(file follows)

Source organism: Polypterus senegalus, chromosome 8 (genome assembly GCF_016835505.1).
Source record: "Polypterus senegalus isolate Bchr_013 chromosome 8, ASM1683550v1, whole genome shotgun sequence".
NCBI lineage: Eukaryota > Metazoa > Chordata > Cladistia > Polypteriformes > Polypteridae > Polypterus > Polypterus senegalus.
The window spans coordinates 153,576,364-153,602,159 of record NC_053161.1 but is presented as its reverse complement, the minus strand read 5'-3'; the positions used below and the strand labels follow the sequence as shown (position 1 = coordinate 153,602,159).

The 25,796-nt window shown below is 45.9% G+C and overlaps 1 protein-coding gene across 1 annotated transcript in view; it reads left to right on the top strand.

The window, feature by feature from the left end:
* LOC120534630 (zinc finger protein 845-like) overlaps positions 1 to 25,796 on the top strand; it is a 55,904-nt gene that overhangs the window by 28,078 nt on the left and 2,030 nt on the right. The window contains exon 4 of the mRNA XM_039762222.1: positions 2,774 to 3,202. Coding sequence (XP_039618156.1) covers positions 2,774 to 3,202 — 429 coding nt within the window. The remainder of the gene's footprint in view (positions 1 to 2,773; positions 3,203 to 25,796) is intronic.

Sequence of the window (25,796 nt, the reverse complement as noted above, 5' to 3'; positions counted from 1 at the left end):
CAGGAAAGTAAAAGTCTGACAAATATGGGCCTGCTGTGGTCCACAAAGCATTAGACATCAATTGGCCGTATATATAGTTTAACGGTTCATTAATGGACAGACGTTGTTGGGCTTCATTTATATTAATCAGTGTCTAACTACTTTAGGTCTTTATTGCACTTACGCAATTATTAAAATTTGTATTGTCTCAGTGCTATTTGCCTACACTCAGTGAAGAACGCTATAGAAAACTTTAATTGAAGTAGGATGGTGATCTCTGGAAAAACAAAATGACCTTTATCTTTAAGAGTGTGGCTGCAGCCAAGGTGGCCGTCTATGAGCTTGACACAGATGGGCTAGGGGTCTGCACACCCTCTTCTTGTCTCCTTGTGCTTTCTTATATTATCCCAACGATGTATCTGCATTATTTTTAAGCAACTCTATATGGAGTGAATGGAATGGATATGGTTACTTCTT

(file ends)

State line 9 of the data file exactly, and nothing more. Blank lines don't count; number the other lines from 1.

CAGGAAAGTAAAAGTCTGACAAATATGGGCCTGCTGTGGTCCACAAAGCATTAGACATCAATTGGCCGTATATATAGTTTAACGGTTCATTAATGGACAGACGTTGTTGGGCTTCATTTATATTAATCAGTGTCTAACTACTTTAGGTCTTTATTGCACTTACGCAATTATTAAAATTTGTATTGTCTCAGTGCTATTTGCCTACACTCAGTGAAGAACGCTATAGAAAACTTTAATTGAAGTAGGATGGTGATCTCTGGAAAAACAAAATGACCTTTATCTTTAAGAGTGTGGCTGCAGCCAAGGTGGCCGTCTATGAGCTTGACACAGATGGGCTAGGGGTCTGCACACCCTCTTCTTGTCTCCTTGTGCTTTCTTATATTATCCCAACGATGTATCTGCATTATTTTTAAGCAACTCTATATGGAGTGAATGGAATGGATATGGTTACTTCTT